By Scott MacClelland
Let us pray with Ambrose Bierce, author of The Unabridged Devil’s Dictionary: “Pray, v.: To ask that the laws of the universe be annulled in behalf of a single petitioner, confessedly unworthy.”
At this point in my conversation with Taelen Thomas we both laughed. It came right after he reminded me that in 1910 Bierce, who is among the many characters Thomas has played in his one-man shows, stopped at Carmel’s Pine Inn and memorably described its guests as “too many cranks and curios” and “a nest of anarchists.”
This Saturday afternoon, Thomas will appear at Carmel Visual Arts in The Barnyard Shopping Center to perform “The Heart of Steinbeck Country.” One week later, at the Carmel Art Association, he will transform into Dylan Thomas on that poet’s 100th birthday anniversary, with violinist Laura Burien at his side. On November 8, at the Pacific Grove Art Center, he will celebrate “Dylan and Dylan”—Thomas and Bob—with harpist Richard Rosen and guitarist Steve Mortensen.
Taelen Thomas is not an actor in the traditional sense. Instead he does one-man personifications of historic figures, from Mark Twain (pictured left) to Teddy Roosevelt to Jack London, from John Steinbeck to Stanley Ketchel, a prize-fighter from the turn of the 20th century who lived and died—at the hand of a murderer—a colorful life. In each case, Thomas has developed deep research, acquired appropriate costumes and regional accents, and allowed his subject characters to invade him. For many years, especially back in the ‘90s, he was a favorite of visiting conventions and corporate meetings. He’s busy just now but there are periods in between. He writes poetry and historic profiles. A few years ago he produced a CD of poems by Robinson Jeffers. As for adding more characters to his stable, “It’s a matter of the research I want to do.”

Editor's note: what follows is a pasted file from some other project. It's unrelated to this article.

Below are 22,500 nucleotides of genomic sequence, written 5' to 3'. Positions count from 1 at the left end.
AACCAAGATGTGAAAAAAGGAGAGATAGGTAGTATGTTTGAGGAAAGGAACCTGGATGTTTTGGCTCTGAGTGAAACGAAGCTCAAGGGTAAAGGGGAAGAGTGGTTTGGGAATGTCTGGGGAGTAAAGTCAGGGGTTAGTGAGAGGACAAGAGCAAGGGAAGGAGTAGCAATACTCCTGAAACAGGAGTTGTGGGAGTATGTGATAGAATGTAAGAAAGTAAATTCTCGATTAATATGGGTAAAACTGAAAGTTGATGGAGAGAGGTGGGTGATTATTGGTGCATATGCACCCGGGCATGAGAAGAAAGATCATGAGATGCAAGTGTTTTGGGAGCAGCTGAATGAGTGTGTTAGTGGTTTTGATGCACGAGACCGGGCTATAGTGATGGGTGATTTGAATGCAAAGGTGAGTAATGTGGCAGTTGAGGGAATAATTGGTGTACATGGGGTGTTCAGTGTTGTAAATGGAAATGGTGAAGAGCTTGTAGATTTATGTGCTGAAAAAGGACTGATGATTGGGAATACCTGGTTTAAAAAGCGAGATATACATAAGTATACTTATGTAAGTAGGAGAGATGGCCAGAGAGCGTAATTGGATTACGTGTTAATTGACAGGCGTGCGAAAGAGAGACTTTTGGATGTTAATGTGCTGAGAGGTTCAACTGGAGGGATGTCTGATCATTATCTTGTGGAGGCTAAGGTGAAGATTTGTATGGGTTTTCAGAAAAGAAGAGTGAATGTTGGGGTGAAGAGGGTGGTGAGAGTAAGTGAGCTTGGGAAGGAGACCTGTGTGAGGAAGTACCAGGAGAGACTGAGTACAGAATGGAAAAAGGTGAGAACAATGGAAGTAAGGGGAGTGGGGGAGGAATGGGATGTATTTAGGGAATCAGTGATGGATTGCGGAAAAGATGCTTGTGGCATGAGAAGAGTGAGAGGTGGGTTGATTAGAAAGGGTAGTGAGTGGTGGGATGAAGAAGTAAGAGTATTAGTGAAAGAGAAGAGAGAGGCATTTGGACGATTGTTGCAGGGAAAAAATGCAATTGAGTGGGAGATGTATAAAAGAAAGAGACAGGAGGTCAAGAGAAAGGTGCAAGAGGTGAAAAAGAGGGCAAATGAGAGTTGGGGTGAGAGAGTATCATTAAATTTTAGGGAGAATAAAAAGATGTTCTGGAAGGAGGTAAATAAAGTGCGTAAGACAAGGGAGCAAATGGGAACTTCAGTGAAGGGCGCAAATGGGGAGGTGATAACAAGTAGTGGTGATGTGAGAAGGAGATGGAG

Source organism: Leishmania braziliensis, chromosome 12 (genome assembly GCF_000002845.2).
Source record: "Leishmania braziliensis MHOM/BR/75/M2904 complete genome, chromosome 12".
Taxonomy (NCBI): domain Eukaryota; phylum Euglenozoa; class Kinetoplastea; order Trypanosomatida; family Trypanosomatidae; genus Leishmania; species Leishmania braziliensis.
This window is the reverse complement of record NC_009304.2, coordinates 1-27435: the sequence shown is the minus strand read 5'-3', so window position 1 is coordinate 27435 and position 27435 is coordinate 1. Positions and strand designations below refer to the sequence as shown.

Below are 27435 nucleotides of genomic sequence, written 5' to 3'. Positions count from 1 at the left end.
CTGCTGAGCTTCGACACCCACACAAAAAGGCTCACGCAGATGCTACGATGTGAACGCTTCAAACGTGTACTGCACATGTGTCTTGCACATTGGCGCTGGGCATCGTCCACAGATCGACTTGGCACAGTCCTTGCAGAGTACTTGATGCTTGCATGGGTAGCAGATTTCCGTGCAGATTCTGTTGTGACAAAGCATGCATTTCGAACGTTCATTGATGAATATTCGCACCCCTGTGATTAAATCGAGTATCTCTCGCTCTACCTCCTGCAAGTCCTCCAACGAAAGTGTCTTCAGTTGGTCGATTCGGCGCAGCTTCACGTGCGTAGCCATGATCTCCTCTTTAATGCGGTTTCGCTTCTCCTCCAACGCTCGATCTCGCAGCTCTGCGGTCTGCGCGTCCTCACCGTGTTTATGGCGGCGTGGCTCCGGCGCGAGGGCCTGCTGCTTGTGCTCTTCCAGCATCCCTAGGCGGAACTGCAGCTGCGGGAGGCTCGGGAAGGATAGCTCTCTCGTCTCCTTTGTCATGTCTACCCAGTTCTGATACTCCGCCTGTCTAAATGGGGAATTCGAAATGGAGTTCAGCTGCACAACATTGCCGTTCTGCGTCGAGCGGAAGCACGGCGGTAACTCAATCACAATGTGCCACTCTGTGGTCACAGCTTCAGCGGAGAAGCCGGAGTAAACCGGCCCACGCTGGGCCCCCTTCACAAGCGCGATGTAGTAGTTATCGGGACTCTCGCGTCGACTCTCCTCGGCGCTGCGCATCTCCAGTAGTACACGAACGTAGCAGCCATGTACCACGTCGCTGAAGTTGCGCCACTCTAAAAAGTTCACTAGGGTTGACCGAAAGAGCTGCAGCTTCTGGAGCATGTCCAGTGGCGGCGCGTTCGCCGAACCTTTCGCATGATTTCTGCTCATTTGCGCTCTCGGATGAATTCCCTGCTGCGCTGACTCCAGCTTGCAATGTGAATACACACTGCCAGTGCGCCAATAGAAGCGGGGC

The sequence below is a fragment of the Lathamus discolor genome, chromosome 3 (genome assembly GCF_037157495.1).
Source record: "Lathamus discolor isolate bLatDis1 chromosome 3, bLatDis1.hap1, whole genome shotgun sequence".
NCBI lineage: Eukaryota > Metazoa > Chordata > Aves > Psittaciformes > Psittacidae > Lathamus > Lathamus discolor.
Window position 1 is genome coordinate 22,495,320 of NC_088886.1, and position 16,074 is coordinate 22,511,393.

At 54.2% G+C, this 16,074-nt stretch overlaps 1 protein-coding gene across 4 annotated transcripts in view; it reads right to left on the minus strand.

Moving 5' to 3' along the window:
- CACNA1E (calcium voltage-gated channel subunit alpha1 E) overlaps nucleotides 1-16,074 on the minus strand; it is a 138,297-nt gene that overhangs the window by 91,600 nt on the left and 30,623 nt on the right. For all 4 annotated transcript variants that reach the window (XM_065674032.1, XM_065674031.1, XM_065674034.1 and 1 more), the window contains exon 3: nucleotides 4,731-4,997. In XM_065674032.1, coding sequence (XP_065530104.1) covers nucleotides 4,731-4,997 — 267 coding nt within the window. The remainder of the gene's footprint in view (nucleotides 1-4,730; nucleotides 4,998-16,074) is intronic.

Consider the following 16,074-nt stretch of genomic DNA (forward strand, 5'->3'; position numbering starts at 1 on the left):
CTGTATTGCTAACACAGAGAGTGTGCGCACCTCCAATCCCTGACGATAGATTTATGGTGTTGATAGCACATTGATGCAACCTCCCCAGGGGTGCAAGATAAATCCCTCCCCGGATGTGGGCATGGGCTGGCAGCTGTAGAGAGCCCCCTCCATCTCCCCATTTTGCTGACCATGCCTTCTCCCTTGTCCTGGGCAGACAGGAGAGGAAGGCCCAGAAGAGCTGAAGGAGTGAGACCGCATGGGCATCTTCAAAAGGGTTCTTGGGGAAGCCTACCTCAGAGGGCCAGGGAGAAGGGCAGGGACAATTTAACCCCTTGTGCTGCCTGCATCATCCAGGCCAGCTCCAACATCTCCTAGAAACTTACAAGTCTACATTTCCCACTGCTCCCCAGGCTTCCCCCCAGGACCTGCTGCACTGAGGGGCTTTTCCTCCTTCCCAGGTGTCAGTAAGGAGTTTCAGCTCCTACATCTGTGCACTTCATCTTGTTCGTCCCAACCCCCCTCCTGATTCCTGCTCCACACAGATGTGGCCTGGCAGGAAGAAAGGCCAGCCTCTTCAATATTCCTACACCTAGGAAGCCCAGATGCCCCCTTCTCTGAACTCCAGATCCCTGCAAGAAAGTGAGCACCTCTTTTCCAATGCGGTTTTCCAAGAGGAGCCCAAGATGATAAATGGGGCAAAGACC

Thomas began his one-man performances around 1970, and started doing them at Carmel’s Carl Cherry Center in ’77. He came from the upper Midwest, “rambled” in Hawaii, attended Stanford University, resided in Santa Cruz, then settled in Carmel in the mid-1980s. Ketchel was Thomas’ first act. In Thomas’ published bio I found this description: “As the Middleweight Champion of the World, Ketchel, known as The Michigan Assassin, was a contrasting enigma of violence and gentle sentimentality who lived a spectacular life during the ragtime era,” he says. “A dancer and singer as well as a fighter, he idolized Frederic Chopin and Jesse James, was close friends with Jack London and Jack Johnson, and knocked out 50 opponents before he was 24.”
Among his stable of characters he, “only recently added Ogden Nash,” he says. “Oddly enough, I’ve just been thinking about James Thurber.” Taelen Thomas can sound a bit laconic, in conversation as in performance, but don’t be fooled. His style of delivery is paced, deliberate, conversational. He will break up his narrative into short pictures, leaving his audience in a state of heightened expectation for the next bit. It’s called showmanship. Offer him the right terms, and he’ll come to your home, your office, your hotel, your conference room. (Warning: don’t use a sound-system that is prone to howling feedback, as one did that drove him out of character at a recent Monterey Plaza Hotel appearance.)
As I thanked him admiringly for his time, Thomas thought of another Bierce aphorism: “Admiration, n. Our polite recognition of another’s resemblance to ourselves.” Works for me.
Photos by Kelli Uldall